Mardi Gras Indians: A New Orleans tradition

Story highlights

  • Photographer Charles Freger took portraits of many Mardi Gras Indians
  • The costumed revelers represent different sections of New Orleans

(CNN)Under a bright New Orleans sun, Mardi Gras Indians pose in their colorful costumes against equally colorful walls. They wear their feathers, headdresses and masks with a pride that spans decades.

It was their history, mythological and mysterious, that piqued the interest of French photographer Charles Freger. In 2014, Freger traveled to New Orleans to take a series of portraits of these costumed performers, who march annually in Mardi Gras parades.
Mardi Gras Indians are African-American revelers who wear costumes inspired by Native American ceremonial dress. They are grouped into various tribes ranging in size from half a dozen to several dozen members. As Freger tells it, each tribe has a unique name and represents a different section of New Orleans. Tribes typically consist of a Big Chief, a Big Queen, Spy Boys, Flag Boys and a Wild Man.
    Photographer Charles Freger
    There is debate about the exact origins of the Mardi Gras Indians, though two theories persist. One contends that New Orleans was introduced to Native American dress through Buffalo Bill's Wild West show in the mid-19th century. A more popular narrative is that the Mardi Gras Indians exist as a remembrance of the Louisiana Native Americans who offered sanctuary to runaway slaves. Freger said the Mardi Gras Indians like the idea of paying tribute.
    Freger uses his camera to explore the identity of communities and what it means to belong to a certain group of people. He does this by only shooting portraits.
    "I'm really interested in photographing people taking part in a community and wearing a particular style of clothing," he said. He has also photographed synchronized ice skaters, the Chinese opera and the Swiss Guard at the Vatican. "I'm not doing a reportage. I'm doing a documentary of portraits, an accumulation of portraits about one group."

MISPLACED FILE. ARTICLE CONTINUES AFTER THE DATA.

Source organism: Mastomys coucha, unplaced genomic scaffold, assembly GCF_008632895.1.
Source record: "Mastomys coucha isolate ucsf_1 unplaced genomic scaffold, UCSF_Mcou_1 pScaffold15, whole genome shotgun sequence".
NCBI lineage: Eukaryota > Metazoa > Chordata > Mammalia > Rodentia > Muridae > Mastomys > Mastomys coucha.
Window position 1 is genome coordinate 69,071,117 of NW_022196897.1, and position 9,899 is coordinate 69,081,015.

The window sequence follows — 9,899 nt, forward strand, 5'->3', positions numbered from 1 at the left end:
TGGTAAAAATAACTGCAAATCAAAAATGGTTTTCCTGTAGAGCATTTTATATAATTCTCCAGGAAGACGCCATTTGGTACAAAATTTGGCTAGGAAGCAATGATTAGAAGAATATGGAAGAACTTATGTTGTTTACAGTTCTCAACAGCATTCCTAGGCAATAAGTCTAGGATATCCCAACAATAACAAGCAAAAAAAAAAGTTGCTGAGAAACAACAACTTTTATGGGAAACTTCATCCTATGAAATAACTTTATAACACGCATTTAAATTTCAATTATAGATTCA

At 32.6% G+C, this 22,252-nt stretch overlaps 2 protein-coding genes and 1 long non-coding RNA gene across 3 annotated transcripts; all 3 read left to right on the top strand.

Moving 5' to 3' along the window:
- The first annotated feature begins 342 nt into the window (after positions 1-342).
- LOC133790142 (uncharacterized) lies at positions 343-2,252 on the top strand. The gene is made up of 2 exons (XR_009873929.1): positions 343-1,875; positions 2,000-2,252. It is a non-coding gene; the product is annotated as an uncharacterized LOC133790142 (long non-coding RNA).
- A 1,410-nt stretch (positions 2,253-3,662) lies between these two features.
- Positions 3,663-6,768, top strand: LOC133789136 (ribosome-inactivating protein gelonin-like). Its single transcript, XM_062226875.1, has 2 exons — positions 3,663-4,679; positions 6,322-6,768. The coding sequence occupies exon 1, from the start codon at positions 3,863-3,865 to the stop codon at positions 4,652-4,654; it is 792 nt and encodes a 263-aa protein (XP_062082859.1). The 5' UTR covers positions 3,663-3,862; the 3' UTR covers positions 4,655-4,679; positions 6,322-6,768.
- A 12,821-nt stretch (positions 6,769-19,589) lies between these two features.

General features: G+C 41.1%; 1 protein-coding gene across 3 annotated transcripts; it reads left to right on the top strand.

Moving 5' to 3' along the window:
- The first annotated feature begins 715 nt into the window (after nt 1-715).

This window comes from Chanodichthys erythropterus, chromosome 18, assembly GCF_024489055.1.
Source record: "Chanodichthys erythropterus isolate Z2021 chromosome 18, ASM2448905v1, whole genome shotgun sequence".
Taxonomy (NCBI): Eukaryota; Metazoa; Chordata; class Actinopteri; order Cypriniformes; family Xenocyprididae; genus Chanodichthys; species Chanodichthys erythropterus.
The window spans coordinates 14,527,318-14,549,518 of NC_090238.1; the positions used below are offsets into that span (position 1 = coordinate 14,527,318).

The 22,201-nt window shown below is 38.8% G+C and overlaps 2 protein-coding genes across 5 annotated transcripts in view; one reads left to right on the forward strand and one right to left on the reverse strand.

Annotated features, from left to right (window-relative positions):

Freger wanted to work with as many tribes as possible. One "queen," photographed in her vibrant red costume and a headdress with orange flames, helped Freger meet other Mardi Gras Indians across the city.

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    As he got to know more tribe members, Freger learned the stories behind their costumes. Each costume is the result of an extraordinary effort. They are produced independently, and each person is responsible for the expense of his or her costume.
    "They have a story, and they produce a costume based on that story," he said. The costumes are labor-intensive and change year to year.
    In Freger's portraits, each person is posed in a way that accentuates their costume and the personality of their character. "I wanted it really staged," he said.
    Freger said his time with the Mardi Gras Indians led him to the larger black community in New Orleans.
    "We had a lot of discussion about (the community)," he said. "(We talked about) what it is like live in the United States and all the social problems there."
    It's the community he met in New Orleans and the shared history of its members that have Freger pursuing a larger project in the United States.
    "When you look at my pictures," he said, "you always have a sense of an individual, but you feel the background of a community."